There is something interesting going on here. On the one hand, we have people experiencing Joker in wildly different ways. On the other hand, we have critics – and the film developers – moulding people’s views of the film before they’ve even seen it.

Then we have the film itself, which is concerned with how easy it is for people to get swept up in movements. How quickly agency can be taken away. And how recklessly people can fight to reclaim that agency.

In Joker, Fleck is entirely without agency. He can’t control his random outbursts of laughter, he can’t make himself understood to his stand-up audiences and even as he begins to embrace his Joker identity, many of the systemic impacts of his actions aren’t through his design. When Fleck does try to seize some agency over his life, he – like the lower-class Gothamites who burn their city in violent riots – does so recklessly, callously and irresponsibly.

Zooming out to the discourse around the film, you can see life mirroring art. Audiences have been systematically deprived of the agency they need to form their own views around the film.

This happened well before the first trailer dropped. Arguably, it began with the rise of comic book movies more generally.

We live in an age where it’s easy to treat films as just another form of content. Just like we binge through streaming services and mindlessly scroll social media feed, we can let films wash over us without ever actively engaging with the material. Sure, we follow the plot and might have a view on whether we enjoyed the film or not, but that’s not the same as allowing a film (or a series, or whatever) to make us think.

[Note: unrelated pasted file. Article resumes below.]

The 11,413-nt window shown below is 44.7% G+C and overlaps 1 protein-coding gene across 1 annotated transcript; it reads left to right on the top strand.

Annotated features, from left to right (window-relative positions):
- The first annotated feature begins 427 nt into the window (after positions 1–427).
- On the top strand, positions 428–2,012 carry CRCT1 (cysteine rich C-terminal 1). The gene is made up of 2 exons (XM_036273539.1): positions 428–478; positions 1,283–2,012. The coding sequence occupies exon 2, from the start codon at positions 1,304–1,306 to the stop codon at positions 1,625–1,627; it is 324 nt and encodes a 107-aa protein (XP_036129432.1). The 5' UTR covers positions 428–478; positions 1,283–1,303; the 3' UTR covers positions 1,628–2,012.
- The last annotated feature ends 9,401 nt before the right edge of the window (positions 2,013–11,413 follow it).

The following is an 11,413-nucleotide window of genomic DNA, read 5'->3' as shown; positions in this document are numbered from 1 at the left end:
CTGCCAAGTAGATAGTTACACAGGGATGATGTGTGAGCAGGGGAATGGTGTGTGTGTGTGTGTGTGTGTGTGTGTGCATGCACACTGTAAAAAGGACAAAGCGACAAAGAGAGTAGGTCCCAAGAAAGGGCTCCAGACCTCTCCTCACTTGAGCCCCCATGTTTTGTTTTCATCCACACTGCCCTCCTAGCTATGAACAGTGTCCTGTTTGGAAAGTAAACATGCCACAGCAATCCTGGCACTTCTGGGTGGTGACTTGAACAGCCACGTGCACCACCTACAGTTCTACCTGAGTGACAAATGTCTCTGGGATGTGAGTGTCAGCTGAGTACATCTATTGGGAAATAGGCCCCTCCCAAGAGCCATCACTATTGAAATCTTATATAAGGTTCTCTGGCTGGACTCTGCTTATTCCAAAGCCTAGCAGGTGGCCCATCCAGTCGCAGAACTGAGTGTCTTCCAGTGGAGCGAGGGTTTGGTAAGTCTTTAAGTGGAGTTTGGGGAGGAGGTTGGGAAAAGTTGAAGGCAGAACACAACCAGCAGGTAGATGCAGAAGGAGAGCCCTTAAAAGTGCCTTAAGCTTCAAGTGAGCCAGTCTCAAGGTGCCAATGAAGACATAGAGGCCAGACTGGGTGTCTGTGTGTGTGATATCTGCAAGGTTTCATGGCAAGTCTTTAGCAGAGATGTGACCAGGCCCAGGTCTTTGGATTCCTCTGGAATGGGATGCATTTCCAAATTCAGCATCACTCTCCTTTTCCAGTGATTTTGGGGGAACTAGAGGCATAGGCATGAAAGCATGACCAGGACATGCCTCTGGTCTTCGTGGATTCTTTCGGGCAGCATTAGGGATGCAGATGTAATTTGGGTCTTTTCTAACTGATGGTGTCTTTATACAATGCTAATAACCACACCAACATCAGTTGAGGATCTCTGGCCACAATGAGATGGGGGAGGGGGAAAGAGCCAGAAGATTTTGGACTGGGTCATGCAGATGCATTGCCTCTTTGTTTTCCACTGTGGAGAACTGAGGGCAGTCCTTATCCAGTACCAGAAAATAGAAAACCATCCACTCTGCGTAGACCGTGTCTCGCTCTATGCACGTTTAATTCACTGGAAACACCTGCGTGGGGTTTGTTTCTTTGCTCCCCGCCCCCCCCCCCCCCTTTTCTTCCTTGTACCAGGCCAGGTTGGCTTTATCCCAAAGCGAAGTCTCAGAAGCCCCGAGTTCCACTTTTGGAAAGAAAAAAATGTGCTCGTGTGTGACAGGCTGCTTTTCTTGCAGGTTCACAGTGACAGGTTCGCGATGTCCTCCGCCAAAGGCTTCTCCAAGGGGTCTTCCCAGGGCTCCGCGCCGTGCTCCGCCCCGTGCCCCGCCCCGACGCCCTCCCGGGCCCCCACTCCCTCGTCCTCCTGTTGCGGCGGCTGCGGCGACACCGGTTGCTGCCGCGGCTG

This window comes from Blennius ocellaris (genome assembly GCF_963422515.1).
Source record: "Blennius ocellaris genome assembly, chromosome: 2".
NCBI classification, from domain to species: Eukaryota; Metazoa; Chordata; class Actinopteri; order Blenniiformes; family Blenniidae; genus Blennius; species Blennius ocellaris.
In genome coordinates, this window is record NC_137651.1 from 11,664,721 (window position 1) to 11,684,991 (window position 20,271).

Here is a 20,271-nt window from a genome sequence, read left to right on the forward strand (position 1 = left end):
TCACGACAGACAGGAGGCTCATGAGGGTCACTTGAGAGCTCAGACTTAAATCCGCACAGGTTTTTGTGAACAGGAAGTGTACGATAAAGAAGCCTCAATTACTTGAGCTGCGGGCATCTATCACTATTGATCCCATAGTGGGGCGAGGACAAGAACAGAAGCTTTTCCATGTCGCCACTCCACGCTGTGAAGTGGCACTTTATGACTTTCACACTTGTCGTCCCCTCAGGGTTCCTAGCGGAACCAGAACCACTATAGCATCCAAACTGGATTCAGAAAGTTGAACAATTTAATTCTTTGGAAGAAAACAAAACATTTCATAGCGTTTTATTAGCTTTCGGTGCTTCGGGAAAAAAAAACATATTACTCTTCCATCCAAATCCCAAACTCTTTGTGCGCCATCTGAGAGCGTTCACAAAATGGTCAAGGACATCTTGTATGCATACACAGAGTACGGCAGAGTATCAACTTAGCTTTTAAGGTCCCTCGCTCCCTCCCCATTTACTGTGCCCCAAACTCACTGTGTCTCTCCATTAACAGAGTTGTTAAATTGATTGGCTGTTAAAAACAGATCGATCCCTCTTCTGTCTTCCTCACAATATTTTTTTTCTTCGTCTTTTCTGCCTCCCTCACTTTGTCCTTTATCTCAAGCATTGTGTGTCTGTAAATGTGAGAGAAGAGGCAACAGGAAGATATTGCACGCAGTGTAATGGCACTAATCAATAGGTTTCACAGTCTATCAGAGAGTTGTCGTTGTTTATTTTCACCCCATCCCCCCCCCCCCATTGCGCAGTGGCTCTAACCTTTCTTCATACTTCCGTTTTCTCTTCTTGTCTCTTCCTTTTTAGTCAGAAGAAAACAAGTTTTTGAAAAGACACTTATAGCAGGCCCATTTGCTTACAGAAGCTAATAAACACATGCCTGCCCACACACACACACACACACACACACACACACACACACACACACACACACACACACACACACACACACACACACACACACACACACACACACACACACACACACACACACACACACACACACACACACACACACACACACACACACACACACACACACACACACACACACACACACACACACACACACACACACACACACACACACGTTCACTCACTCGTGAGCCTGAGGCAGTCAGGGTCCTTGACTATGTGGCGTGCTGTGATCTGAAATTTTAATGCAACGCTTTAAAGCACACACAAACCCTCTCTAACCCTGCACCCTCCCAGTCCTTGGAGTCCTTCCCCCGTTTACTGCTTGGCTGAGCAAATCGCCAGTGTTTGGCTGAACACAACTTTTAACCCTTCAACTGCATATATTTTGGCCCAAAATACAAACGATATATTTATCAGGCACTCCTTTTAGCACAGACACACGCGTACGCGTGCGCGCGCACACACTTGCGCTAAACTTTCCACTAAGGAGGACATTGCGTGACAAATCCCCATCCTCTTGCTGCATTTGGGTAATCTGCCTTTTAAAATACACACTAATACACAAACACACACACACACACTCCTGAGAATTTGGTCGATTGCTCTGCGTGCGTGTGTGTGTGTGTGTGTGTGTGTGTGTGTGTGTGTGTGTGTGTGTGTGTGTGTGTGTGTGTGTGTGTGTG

The comic book movie is the embodiment of this trend. The heroes and villains are mapped out in advance. We know what will happen and we watch to find out how it will happen. Consider Avengers: Endgame. We knew Thanos would be defeated and that the heroes who had been snapped out of existence would return – after all, a bunch of them already had sequels in the calendar. There’s no moral ambiguity; just a good story.

Of course, that’s fine. The Marvel Cinematic Universe makes up for in fun what it lacks in moral complexity. But Joker is different. Despite appearing in the guise of a comic book film, it’s not a comic book movie at all. It didn’t need to be about the rise of The Joker. What that’s highlighted is how a generation raised on comic book movies have been left unprepared to engage with a film so rife with complexity.

Many are still trying to do so. Like Immanuel Kant encouraged in ‘What is Enlightment?’, they’re daring to think for themselves. Kant saw this enlightenment as liberating – a freedom from intellectual immaturity. But it might also be reckless – particularly if it ends up with people decided that Warner Bros are wrong and Fleck is the hero of the story.

But the best way to guard against this isn’t to avoid films like Joker, or to be too heavy-handed in how people interpret the film. It’s to create more space in our content consumption for things that are more than just fairy floss for our brains. To put the Iron Mans and Flashes of the world in their proper place and find some balance so that we can enjoy the fun for what it is without dulling our senses when something more complex comes along.

The Ethics Centre is presenting a panel discussion on The Ethics of Art and Violence at the MCA on 12 February. Tickets on sale now. For further information click here